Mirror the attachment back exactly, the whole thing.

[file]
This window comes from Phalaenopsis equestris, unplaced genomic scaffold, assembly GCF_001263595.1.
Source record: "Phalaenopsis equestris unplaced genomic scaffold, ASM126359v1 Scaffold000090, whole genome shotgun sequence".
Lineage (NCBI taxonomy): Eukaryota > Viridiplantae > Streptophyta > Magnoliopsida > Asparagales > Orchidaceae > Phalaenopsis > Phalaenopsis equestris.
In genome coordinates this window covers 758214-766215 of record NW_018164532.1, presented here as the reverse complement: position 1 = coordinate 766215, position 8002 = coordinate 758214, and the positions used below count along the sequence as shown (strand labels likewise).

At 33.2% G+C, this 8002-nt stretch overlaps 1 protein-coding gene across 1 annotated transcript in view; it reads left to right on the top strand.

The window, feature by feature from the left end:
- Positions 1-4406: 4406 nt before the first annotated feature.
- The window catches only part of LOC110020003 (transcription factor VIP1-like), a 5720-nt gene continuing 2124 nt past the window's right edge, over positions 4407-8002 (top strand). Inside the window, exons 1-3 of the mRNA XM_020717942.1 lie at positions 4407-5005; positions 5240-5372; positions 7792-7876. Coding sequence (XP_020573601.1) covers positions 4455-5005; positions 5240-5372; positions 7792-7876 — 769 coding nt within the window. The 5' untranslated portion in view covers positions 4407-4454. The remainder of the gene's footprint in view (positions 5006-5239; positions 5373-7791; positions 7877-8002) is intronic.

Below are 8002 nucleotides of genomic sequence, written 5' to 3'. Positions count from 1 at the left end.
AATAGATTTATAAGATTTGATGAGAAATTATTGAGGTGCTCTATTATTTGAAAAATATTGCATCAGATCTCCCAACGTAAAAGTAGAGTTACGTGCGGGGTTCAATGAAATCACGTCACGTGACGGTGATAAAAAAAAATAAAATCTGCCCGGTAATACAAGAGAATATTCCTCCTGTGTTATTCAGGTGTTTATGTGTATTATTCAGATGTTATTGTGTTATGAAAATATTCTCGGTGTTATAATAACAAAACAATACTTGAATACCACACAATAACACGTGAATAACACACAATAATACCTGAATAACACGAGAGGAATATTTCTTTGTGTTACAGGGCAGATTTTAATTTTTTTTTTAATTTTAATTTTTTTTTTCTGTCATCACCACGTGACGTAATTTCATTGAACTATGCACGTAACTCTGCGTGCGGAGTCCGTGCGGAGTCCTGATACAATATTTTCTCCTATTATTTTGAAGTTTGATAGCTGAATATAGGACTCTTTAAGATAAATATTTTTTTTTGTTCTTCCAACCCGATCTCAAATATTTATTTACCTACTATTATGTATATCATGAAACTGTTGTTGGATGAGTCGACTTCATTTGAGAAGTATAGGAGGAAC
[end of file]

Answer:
This window comes from Phalaenopsis equestris, unplaced genomic scaffold, assembly GCF_001263595.1.
Source record: "Phalaenopsis equestris unplaced genomic scaffold, ASM126359v1 Scaffold000090, whole genome shotgun sequence".
Lineage (NCBI taxonomy): Eukaryota > Viridiplantae > Streptophyta > Magnoliopsida > Asparagales > Orchidaceae > Phalaenopsis > Phalaenopsis equestris.
In genome coordinates this window covers 758214-766215 of record NW_018164532.1, presented here as the reverse complement: position 1 = coordinate 766215, position 8002 = coordinate 758214, and the positions used below count along the sequence as shown (strand labels likewise).

At 33.2% G+C, this 8002-nt stretch overlaps 1 protein-coding gene across 1 annotated transcript in view; it reads left to right on the top strand.

The window, feature by feature from the left end:
- Positions 1-4406: 4406 nt before the first annotated feature.
- The window catches only part of LOC110020003 (transcription factor VIP1-like), a 5720-nt gene continuing 2124 nt past the window's right edge, over positions 4407-8002 (top strand). Inside the window, exons 1-3 of the mRNA XM_020717942.1 lie at positions 4407-5005; positions 5240-5372; positions 7792-7876. Coding sequence (XP_020573601.1) covers positions 4455-5005; positions 5240-5372; positions 7792-7876 — 769 coding nt within the window. The 5' untranslated portion in view covers positions 4407-4454. The remainder of the gene's footprint in view (positions 5006-5239; positions 5373-7791; positions 7877-8002) is intronic.

Below are 8002 nucleotides of genomic sequence, written 5' to 3'. Positions count from 1 at the left end.
AATAGATTTATAAGATTTGATGAGAAATTATTGAGGTGCTCTATTATTTGAAAAATATTGCATCAGATCTCCCAACGTAAAAGTAGAGTTACGTGCGGGGTTCAATGAAATCACGTCACGTGACGGTGATAAAAAAAAATAAAATCTGCCCGGTAATACAAGAGAATATTCCTCCTGTGTTATTCAGGTGTTTATGTGTATTATTCAGATGTTATTGTGTTATGAAAATATTCTCGGTGTTATAATAACAAAACAATACTTGAATACCACACAATAACACGTGAATAACACACAATAATACCTGAATAACACGAGAGGAATATTTCTTTGTGTTACAGGGCAGATTTTAATTTTTTTTTTAATTTTAATTTTTTTTTTCTGTCATCACCACGTGACGTAATTTCATTGAACTATGCACGTAACTCTGCGTGCGGAGTCCGTGCGGAGTCCTGATACAATATTTTCTCCTATTATTTTGAAGTTTGATAGCTGAATATAGGACTCTTTAAGATAAATATTTTTTTTTGTTCTTCCAACCCGATCTCAAATATTTATTTACCTACTATTATGTATATCATGAAACTGTTGTTGGATGAGTCGACTTCATTTGAGAAGTATAGGAGGAAC